The Artist Proof Studio as a Model for Training and Developing Africa’s Future Engineers, Technicians and Artisans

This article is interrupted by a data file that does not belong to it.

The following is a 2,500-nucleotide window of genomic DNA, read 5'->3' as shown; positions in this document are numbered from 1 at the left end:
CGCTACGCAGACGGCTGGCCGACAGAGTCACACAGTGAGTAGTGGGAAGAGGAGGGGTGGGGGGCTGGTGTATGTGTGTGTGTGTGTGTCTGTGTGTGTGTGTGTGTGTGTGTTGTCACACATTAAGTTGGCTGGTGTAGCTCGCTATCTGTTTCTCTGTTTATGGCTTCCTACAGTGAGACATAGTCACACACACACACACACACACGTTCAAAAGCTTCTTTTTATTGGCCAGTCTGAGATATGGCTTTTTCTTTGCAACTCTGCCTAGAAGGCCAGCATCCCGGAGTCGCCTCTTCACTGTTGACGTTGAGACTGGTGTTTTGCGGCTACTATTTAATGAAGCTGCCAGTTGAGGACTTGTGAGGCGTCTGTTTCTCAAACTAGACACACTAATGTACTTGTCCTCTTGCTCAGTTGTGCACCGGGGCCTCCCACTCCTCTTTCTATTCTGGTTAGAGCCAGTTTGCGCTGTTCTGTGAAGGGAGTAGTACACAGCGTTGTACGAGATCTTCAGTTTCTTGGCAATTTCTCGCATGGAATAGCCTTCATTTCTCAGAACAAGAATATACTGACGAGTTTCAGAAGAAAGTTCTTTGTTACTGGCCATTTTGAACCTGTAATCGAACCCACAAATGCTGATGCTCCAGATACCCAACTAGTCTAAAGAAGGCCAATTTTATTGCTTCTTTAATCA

Sub-Saharan Africa and Southern Africa in general have high rates of youth unemployment and even underemployment. Many of our governments, administrations and private corporations are perplexed and often run out of options with regards to providing training and up-skilling opportunities to the youth in general. This paper looks at the Artist Proof Studio (APS), an inventive and entrepreneurial print-making company, based in Johannesburg, South Africa. The APS provides learning opportunities for future artists and those in allied fields, through workplace training and experiential learning. They also provide for private patron and corporate partnerships through a series of seminars which are run weekly to equip students and associates with the necessary skills and knowledge in areas including law, business and communications was envisaged to enhance and increase student understanding of future professional practice. Using the business model employed by the APS, the author proposes a similar business model for the development and training of future engineers, technicians and artisans that may be applied across the continent, considering the general conditions that may include under-employment, unemployment and poverty. The paper attempts to address critical issues such as funding for the training and up-skilling of such engineering personnel using the APS business model as a basis for innovation and entrepreneurship in the sector. Purposeful sampling was used to select a small group of individuals (students and administrators) that participated in the survey that highlights the workings of the APS business model. The survey entailed a brief questionnaire answered, telephonically and virtually. It is hoped that aspects of the impact of the COVID-19 pandemic on the business operating model and the individuals affected may shed light on business processes and methods that could be applied elsewhere on the continent. The author has no affiliation to APS whether financially or otherwise, but does admire their pragmatic approach to developing young artists while promoting commercialization of art production on the continent, even under conditions of low economic growth and limited resources.
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